[aur-general] Popular new Chinese fonts looking for TU adoption

Grigorios Bouzakis grbzks at gmail.com
Mon Jan 28 13:14:18 EST 2008

On Mon, Jan 28, 2008 at 11:02:15AM -0500, w9ya at qrparci.net wrote:
> Hey Qianqian and the gang;
> I am glad that you decided to write.
> There are a couple of things that are important for you and the submitters
> you mention to understand about the "community" package repository.
> First, the TU's are expected to maintain the trust of the user community
> by maintaining the quality of the packages they take 'responsibility' for
> when adopting. SO.... unless the TU understands your language
> requirements, they should NOT be willing to adopt your packages.
> Second, ANYONE can petition to become a TU, including the submitters of
> the packages you mention below. One merely has to ask to be sponsored. I
> am sure the submitters you mentioned will find sponsors if the packages
> they have submitted are of sufficient quality.
> SO ... the problem you outline below is easily solved and should be
> corrected within a couple of weeks of your submitters petitioning to
> become a TU.
> Once becoming a TU the only three requirements to remain a TU are to vote
> when asked to on matters concerning TUs, maintain good and non-destructive
> packages to the *outlined* standards, and not be destructive when using
> the  repository storage facilities.
> I hope this helps.
> Very best regards;
> Bob Finch
> > hi all
> >
> > I am not sure if this is the right place to post an adoption
> > request, if not, please advise me the appropriate mailing list.
> >
> > I am an upstream author of a set of popular Chinese fonts.
> > My team and I spent the past 3.5 years developing high
> > quality free fonts for CJK users, including the first manually
> > fine-tuned multi-strike bitmap font with full coverage to GB18030
> > charset (WenQuanYi Bitmap Song), and the first open-source
> > Hei Ti (sans-serif) vector font (WenQuanYi Zen Hei).
> >
> > These fonts are quite popular in the Chinese community,
> > and widely distributed by Debian, Fedora, Ubuntu etc.
> > Contributors also packaged these fonts for ArchLinux,
> > with the hope of benefiting ArchLinux Chinese users.
> > The links to these packages can be found at
> >
> > http://aur.archlinux.org/packages.php?K=wqy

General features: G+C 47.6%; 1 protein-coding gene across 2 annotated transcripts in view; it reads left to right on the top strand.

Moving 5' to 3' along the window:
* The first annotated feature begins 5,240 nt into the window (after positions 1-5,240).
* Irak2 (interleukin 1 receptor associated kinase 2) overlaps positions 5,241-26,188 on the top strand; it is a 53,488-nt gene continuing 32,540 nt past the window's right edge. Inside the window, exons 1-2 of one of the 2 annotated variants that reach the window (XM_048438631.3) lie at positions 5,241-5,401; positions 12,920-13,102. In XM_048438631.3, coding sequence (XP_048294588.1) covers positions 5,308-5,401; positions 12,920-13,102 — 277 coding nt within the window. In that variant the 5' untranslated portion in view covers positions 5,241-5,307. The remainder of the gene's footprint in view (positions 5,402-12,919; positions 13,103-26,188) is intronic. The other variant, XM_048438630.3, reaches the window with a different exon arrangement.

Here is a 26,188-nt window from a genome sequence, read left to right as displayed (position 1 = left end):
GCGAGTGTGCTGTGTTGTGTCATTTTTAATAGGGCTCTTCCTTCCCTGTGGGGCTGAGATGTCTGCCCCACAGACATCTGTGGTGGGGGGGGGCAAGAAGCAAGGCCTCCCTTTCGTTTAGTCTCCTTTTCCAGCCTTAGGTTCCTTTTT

> >
> > The submitters of the packages recently contacted
> > me and expressed their desires of pushing these fonts
> > to "community", as both fonts got reasonable votes
> > and popularity among the users. However, they have not
> > yet been able to locate a TU to adopt these packages.
> >
> > So, we are looking for TU(s) who is able to take
> > and help maintaining these Chinese font packages.
> > The package submitters (CCed) and the upstream
> > are willing to help and clarify things in the process of
> > packaging.
> >
> > Please let us know if you are interested.
> > thank you for your attention.
> >
> > Qianqian

The above are a fine example of what i was talking about in my previous
emails on this list, stating that TU's  should provide as binaries
packages that the community wants and not only the packages they want to
Here we have a TU who has uploaded 29 packages in community, without
getting them to unsupported first. One of his packages has 2 votes,
half of the remaining ones have 1 and the rest 0.
Yet he finds it very easy to reply when someone requests for some much
more popular packages than the ones he is maintaining to get into 
community, that a TU should be interested in them to adopt them and he
should know chinese to maintain them.
As if Eric Belanger aka Snowman knows arabic, greek  and simplified chinese 
in order to maintain his xpdf packages.
I dont  remember nor really care what the TU guidelines say about
this, but behaviours like this by "Trusted Users" IMO are not
acceptable. I clearly remember "Remember to vote for your favourite
packages! The most popular packages will be provided as binary packages
in [community]." though.
If the Guidelines dont state the above, IMO it should be added. The AUR
as well as the Arch community have got much bigger than when those
guidelines were written.


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